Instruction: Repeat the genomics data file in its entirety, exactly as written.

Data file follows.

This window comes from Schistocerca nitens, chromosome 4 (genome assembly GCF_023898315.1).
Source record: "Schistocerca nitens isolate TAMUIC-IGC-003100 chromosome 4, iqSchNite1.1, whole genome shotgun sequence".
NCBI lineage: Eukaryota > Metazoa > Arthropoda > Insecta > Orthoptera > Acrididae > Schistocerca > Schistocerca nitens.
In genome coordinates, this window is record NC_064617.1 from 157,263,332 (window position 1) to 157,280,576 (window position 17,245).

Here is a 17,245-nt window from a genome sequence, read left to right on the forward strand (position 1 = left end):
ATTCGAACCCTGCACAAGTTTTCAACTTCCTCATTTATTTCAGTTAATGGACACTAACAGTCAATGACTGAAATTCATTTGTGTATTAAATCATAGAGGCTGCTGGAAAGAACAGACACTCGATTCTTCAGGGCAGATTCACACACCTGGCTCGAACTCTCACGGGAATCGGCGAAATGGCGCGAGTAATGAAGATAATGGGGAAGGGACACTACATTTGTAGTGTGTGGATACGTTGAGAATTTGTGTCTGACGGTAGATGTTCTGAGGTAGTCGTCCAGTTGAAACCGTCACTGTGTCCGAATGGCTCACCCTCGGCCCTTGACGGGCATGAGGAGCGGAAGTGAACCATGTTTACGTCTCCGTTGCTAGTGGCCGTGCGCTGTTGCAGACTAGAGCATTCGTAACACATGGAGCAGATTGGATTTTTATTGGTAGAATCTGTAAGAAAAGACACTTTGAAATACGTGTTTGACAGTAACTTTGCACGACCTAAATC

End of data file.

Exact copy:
This window comes from Schistocerca nitens, chromosome 4 (genome assembly GCF_023898315.1).
Source record: "Schistocerca nitens isolate TAMUIC-IGC-003100 chromosome 4, iqSchNite1.1, whole genome shotgun sequence".
NCBI lineage: Eukaryota > Metazoa > Arthropoda > Insecta > Orthoptera > Acrididae > Schistocerca > Schistocerca nitens.
In genome coordinates, this window is record NC_064617.1 from 157,263,332 (window position 1) to 157,280,576 (window position 17,245).

Here is a 17,245-nt window from a genome sequence, read left to right on the forward strand (position 1 = left end):
ATTCGAACCCTGCACAAGTTTTCAACTTCCTCATTTATTTCAGTTAATGGACACTAACAGTCAATGACTGAAATTCATTTGTGTATTAAATCATAGAGGCTGCTGGAAAGAACAGACACTCGATTCTTCAGGGCAGATTCACACACCTGGCTCGAACTCTCACGGGAATCGGCGAAATGGCGCGAGTAATGAAGATAATGGGGAAGGGACACTACATTTGTAGTGTGTGGATACGTTGAGAATTTGTGTCTGACGGTAGATGTTCTGAGGTAGTCGTCCAGTTGAAACCGTCACTGTGTCCGAATGGCTCACCCTCGGCCCTTGACGGGCATGAGGAGCGGAAGTGAACCATGTTTACGTCTCCGTTGCTAGTGGCCGTGCGCTGTTGCAGACTAGAGCATTCGTAACACATGGAGCAGATTGGATTTTTATTGGTAGAATCTGTAAGAAAAGACACTTTGAAATACGTGTTTGACAGTAACTTTGCACGACCTAAATC